He allowed people to open the door and walk through it.
With you being close to him, what lessons did you pull from him in preparation to do a full-on travel show?
I just think it wasn't even TV show related lessons. It's just: “Be a good person,” right?
Yeah, he definitely embodied that.
That seems simple enough, but it's always more difficult in practice. He was also all about constantly growing and seeing different perspectives and understanding that your world is not the only world that matters. And that wasn't just for me, as his friend, it was obviously the same message for the world over — which is why I think he impacted so many people.
Tony as a person, as an individual — that was no different than Tony who you saw on TV or in his books. It's the same man: There's a sense of discovery, a sense of knowing thyself, and a sense of getting better. I don't know if I think about or the people that make the show think about it, per se, but it certainly that year of filming weighed heavy on me for sure. Because the last thing I ever wanted to do was to... it was just heavy. Going to Cambodia was really hard because that's something that I would imagine Tony doing.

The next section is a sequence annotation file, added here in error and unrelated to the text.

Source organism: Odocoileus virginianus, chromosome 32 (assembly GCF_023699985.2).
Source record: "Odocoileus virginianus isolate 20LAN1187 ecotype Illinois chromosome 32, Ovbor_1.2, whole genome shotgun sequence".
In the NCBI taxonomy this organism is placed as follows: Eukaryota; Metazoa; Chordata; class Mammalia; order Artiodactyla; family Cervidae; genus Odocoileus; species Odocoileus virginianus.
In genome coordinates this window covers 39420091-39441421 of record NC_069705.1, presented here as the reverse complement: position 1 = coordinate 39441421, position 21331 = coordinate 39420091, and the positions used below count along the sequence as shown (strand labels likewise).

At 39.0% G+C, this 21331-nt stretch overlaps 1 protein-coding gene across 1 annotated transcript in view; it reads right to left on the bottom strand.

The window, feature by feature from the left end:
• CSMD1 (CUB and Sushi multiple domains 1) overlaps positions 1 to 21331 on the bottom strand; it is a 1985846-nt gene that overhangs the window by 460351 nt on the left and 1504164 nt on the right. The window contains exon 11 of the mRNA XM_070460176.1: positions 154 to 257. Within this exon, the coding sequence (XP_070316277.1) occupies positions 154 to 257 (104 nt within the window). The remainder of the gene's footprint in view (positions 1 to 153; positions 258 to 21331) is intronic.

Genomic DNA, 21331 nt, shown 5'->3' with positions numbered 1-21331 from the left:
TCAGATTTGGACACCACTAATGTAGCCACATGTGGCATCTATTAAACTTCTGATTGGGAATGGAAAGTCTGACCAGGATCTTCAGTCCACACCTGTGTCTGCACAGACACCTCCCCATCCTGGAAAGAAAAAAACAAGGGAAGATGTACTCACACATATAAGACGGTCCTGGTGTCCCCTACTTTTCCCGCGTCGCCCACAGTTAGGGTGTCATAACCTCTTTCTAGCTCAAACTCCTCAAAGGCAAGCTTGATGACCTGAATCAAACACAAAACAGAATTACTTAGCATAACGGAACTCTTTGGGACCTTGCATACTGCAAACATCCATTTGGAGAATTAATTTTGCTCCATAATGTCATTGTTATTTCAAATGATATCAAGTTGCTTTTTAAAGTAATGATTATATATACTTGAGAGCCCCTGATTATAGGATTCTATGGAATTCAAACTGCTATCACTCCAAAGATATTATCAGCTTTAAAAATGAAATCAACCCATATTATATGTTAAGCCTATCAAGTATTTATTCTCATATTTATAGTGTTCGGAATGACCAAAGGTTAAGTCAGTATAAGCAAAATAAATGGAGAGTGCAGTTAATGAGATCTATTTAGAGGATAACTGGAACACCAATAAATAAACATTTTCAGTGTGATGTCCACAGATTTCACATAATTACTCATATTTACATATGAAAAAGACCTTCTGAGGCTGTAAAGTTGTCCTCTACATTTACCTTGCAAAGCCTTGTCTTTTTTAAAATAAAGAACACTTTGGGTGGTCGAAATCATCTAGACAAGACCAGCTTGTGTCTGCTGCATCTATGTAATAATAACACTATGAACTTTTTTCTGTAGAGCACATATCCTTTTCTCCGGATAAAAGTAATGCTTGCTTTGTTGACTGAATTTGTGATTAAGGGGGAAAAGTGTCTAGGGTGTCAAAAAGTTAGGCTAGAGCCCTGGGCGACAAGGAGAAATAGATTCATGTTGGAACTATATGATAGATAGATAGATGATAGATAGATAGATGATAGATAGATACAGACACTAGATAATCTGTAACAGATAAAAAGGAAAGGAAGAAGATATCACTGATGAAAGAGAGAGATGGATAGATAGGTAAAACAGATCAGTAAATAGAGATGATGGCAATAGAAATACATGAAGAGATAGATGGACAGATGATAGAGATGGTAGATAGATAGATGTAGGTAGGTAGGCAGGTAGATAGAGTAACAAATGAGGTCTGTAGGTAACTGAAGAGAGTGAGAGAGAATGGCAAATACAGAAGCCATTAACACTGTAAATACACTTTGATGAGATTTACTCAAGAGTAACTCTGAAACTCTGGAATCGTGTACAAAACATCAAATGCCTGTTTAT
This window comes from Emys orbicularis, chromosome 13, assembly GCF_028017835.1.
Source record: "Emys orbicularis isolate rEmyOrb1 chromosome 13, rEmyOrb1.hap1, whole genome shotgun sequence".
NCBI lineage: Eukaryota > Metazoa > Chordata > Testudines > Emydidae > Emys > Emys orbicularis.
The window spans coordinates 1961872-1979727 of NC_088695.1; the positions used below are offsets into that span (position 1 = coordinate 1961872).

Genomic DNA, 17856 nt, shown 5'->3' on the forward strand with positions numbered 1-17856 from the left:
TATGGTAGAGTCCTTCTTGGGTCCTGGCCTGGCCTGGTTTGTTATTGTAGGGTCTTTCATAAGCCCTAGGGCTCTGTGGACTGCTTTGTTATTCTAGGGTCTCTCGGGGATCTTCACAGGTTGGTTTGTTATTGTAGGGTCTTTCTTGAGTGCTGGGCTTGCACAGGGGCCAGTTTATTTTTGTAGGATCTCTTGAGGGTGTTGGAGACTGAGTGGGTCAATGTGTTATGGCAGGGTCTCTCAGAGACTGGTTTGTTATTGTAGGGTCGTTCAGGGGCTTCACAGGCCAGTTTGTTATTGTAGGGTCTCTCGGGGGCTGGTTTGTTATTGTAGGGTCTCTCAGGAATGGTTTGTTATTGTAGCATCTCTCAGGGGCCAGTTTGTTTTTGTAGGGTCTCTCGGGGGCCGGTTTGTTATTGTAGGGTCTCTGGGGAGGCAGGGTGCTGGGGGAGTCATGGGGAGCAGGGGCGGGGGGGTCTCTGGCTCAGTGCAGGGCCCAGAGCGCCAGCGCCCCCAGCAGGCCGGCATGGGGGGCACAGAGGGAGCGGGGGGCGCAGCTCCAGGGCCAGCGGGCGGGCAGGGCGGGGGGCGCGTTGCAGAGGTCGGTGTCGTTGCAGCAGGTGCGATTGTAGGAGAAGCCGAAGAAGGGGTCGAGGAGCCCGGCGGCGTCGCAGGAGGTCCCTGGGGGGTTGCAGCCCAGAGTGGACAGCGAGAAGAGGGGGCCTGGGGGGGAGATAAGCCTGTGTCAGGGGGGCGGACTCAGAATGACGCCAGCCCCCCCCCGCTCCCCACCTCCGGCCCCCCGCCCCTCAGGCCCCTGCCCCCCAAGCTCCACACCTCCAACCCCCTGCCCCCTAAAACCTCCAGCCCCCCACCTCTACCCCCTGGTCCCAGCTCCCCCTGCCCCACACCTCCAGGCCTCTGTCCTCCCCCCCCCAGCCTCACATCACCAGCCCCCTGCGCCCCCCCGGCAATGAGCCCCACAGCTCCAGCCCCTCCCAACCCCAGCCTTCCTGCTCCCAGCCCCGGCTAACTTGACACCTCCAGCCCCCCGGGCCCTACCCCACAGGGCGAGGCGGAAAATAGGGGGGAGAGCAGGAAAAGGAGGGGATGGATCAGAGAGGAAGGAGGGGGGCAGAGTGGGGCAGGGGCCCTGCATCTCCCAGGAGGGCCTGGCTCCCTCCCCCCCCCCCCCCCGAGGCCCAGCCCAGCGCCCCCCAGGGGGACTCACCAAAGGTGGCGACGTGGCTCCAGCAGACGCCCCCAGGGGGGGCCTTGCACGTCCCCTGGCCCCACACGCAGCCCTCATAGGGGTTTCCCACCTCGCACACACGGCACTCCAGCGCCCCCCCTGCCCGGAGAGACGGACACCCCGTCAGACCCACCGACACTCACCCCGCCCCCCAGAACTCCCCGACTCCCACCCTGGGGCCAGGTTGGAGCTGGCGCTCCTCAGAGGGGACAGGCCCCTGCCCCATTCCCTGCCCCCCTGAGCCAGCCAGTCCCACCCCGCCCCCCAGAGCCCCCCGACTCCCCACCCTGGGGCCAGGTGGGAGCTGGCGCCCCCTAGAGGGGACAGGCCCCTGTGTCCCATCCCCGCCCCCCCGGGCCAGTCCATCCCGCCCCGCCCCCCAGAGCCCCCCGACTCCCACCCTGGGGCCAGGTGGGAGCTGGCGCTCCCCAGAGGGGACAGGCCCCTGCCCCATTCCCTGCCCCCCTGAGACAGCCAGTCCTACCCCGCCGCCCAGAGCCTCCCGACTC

We tried really hard to make sure that the show was different. It was respectful but intentionally different from Tony's shows and I think it's hard for me to articulate this because I don't know if it can ever come across clearly enough, but we only wanted to do it differently and, by doing it differently, that was our way of paying respect.
Finding your own way to tell the story in a sense becomes a way to honor your friend and the way that he did things.
When you see the modern travel movement and the modern food movement, do you feel like some of these issues are more democratized than ever? That people are more thoughtful about them than ever? We're dealing with some really heavy nationalistic issues in the United States. Some really heavy immigration issues in the United States. When you're out on the road and you're seeing people try new things does it give you some degree of hope?